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Long-term Measures of Voice Use and Environmental Noise Levels using a Portable Voice Accumulator
Karolinska Institutet.
Karolinska Institutet.
Linköping University, Department of Clinical and Experimental Medicine, Speech and Language Pathology. Linköping University, Faculty of Health Sciences. Östergötlands Läns Landsting, Sinnescentrum, Department of ENT - Head and Neck Surgery UHL.ORCID iD: 0000-0003-2208-0630
Kungliga Tekniska Högskolan.
2011 (English)In: Pan European Voice Conference (PEVOC9), 2011Conference paper (Refereed)
Abstract [en]

High vocal demands and speaking in environmental noise have both been identified as risk factors for voice disorders. Long-term field documentation of voice use might provide important information on those factors. The purpose was to explore how long representative measurements need to be, and whether long-term data from the field can usefully supplement voice assessments made in the laboratory. Eight patients diagnosed with occupational voice disorders were chosen consecutively from a waiting list for voice therapy at the Karolinska University Hospital. They were matched to vocally healthy colleagues regarding gender, occupation and work place. The sixteen participants underwent a series of voice assessments in the laboratory: audio recording, voice range profile, laryngostroboscopy, and subjective evaluations using the Voice Handicap Index. A long-term registration during 14 days was performed for each participant using the portable voice accumulator VoxLog. Voxlog has a neck collar with an accelerometer measuring fundamental frequency and phonation time, and a microphone measuring the level of voice intensity and of environmental noise.  The participants wore the Voxlog from morning to night for two full weeks.  They kept a diary of daily activities and rated voice symptoms four times daily. Preliminary results show that data obtained from the first week were similar to data from the second week; and that fundamental frequency and voice intensity were higher in the field than in the laboratory. The results provide a basis for discussion about valid voice outcome measures.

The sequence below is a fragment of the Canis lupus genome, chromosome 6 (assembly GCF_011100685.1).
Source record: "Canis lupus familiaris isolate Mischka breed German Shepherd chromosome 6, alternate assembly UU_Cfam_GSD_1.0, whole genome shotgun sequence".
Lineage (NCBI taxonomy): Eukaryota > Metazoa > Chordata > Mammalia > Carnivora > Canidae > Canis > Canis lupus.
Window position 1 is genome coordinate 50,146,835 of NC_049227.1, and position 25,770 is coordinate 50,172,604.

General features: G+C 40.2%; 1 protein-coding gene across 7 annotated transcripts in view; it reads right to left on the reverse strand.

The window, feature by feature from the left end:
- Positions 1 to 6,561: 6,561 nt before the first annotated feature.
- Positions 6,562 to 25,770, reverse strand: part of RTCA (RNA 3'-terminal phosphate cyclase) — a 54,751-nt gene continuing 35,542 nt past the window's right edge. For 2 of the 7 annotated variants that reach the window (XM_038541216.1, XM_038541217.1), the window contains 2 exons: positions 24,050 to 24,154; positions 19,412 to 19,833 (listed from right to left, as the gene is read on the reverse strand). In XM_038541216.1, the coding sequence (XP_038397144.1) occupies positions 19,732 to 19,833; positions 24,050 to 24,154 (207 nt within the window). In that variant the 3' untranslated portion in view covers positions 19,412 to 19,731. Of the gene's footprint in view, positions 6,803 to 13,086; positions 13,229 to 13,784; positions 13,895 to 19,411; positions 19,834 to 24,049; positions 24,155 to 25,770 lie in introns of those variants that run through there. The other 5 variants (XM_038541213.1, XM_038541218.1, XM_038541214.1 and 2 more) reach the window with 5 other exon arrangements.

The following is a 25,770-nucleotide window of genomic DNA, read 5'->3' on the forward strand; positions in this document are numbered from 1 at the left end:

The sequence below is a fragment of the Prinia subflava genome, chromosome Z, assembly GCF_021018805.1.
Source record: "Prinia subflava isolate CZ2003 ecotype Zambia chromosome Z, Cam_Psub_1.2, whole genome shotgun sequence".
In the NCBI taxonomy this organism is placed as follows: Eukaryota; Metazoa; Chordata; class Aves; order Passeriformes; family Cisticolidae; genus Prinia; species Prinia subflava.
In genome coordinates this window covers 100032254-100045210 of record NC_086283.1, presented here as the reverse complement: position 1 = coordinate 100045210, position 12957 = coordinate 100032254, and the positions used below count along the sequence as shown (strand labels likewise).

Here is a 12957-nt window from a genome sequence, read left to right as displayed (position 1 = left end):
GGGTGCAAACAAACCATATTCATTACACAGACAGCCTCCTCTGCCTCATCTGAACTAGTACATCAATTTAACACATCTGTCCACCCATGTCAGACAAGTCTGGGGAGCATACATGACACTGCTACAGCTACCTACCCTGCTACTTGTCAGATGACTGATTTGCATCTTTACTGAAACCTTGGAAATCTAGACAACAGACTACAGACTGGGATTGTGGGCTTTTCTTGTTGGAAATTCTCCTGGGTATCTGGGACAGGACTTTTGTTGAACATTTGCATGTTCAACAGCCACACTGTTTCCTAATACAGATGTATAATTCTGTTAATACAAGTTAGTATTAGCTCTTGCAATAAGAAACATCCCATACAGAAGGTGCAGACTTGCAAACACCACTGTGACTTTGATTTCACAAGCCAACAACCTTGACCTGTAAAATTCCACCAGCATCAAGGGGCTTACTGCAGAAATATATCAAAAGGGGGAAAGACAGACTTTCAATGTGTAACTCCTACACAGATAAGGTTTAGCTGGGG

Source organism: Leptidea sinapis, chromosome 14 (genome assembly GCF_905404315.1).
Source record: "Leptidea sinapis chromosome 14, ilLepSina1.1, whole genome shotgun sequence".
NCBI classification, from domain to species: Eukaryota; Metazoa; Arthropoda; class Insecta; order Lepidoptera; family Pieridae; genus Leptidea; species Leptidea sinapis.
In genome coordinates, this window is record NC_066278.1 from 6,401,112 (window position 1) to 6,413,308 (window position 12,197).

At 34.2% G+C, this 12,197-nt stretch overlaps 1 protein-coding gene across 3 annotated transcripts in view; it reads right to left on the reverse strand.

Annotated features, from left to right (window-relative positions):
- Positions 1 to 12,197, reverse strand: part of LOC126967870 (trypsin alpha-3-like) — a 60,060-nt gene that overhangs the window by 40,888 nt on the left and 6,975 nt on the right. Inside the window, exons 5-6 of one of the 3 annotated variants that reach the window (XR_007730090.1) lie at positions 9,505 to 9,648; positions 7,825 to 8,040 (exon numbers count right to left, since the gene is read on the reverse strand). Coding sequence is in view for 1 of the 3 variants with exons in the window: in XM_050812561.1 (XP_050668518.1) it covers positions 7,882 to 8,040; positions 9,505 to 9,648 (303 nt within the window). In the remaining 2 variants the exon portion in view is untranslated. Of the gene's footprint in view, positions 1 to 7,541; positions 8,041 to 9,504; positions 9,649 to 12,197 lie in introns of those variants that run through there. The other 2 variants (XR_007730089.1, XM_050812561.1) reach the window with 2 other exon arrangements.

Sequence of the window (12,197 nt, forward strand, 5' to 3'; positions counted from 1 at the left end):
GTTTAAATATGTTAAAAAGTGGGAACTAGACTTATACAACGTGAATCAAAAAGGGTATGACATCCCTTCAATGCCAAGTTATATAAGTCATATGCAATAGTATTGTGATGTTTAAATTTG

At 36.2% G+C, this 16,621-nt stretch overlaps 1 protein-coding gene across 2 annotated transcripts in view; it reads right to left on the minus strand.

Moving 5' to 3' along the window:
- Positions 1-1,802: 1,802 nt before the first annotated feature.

Place, publisher, year, edition, pages
Keyword [en]
voice disorders, environment, occupational voice
National Category
Medical and Health Sciences
URN: urn:nbn:se:liu:diva-75215OAI: diva2:504742
PEVOC9, Marseille, August 2011
FAS, Swedish Council for Working Life and Social Research, 2010-0340
Available from: 2012-02-21 Created: 2012-02-21 Last updated: 2015-09-22

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McAllister, Anita
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Speech and Language PathologyFaculty of Health SciencesDepartment of ENT - Head and Neck Surgery UHL
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